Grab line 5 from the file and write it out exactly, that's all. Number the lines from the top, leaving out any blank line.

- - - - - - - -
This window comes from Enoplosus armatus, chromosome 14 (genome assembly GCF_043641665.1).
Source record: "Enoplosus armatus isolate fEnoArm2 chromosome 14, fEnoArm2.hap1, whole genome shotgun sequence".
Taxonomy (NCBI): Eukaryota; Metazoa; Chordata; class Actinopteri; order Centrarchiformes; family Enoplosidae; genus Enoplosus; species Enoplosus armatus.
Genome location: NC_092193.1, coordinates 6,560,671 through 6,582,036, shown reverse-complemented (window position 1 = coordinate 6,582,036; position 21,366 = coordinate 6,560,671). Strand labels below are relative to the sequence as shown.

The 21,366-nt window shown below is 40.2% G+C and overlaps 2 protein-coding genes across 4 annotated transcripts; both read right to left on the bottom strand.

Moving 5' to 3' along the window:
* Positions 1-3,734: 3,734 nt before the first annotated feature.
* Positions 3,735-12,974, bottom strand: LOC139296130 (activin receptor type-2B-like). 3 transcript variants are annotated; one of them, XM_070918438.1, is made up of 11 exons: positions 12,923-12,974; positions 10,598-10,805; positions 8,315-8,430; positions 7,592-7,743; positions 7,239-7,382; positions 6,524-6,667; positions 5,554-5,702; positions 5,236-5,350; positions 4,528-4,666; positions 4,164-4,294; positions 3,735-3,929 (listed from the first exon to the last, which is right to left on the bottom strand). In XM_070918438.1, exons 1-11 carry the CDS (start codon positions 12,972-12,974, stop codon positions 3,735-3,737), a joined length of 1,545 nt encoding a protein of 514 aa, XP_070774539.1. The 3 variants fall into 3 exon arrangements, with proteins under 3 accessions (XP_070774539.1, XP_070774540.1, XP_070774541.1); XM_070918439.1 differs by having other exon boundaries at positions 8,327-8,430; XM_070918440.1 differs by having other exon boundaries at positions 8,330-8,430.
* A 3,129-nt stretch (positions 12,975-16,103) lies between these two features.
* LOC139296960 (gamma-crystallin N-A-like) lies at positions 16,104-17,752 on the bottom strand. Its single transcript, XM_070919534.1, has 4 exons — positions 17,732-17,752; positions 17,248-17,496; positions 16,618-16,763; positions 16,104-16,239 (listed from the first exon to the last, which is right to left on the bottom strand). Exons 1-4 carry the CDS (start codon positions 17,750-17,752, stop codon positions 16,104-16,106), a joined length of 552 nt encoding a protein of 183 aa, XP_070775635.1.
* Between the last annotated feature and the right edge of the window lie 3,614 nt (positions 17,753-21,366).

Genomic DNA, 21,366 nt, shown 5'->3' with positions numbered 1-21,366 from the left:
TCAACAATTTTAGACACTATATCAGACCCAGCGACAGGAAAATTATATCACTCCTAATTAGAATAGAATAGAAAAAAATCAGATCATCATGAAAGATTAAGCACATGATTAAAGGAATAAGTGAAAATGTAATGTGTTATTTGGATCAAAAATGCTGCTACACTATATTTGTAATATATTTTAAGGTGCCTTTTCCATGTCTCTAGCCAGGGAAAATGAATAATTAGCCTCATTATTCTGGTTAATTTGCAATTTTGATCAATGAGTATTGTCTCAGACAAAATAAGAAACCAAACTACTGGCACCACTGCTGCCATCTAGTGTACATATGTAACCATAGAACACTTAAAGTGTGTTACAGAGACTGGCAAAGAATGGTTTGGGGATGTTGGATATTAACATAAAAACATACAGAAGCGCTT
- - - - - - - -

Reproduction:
The 21,366-nt window shown below is 40.2% G+C and overlaps 2 protein-coding genes across 4 annotated transcripts; both read right to left on the bottom strand.